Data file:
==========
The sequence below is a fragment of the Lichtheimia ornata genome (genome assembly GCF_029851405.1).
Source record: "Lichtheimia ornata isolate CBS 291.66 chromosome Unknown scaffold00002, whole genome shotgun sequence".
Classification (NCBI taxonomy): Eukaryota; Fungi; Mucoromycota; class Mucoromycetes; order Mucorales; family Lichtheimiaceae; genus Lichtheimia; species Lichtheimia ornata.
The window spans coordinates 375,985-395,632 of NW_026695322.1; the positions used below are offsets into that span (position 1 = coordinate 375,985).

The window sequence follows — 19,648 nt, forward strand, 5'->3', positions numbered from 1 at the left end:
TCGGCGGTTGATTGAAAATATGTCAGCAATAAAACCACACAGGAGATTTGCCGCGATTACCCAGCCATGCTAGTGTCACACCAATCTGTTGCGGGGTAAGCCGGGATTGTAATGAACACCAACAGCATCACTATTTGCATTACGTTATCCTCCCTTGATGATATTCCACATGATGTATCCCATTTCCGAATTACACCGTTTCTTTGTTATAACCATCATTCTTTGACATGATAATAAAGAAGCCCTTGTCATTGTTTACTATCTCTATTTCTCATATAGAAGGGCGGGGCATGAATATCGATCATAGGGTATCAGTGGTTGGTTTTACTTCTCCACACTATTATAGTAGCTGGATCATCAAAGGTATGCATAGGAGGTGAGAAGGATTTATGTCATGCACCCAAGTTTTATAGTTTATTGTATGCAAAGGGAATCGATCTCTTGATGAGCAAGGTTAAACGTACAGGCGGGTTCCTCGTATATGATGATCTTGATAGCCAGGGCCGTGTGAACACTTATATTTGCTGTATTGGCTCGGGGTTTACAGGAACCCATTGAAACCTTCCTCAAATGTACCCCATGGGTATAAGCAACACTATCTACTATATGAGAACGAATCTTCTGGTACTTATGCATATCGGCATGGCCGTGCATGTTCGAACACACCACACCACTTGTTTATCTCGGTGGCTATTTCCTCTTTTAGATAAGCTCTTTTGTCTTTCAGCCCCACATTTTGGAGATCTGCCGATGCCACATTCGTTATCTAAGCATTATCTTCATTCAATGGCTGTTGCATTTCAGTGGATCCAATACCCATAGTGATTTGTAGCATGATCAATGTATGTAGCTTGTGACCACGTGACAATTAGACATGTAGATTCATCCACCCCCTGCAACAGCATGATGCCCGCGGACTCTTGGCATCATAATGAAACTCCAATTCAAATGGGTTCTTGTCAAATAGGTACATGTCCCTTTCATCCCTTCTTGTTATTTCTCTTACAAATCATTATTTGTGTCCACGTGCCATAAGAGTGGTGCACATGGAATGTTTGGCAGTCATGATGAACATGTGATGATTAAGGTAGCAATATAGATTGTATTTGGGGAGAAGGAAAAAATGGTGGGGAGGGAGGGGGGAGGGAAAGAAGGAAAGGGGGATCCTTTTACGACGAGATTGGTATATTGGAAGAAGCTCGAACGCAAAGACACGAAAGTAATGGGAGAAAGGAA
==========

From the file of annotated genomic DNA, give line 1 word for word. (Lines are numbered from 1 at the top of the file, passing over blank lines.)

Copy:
The sequence below is a fragment of the Lichtheimia ornata genome (genome assembly GCF_029851405.1).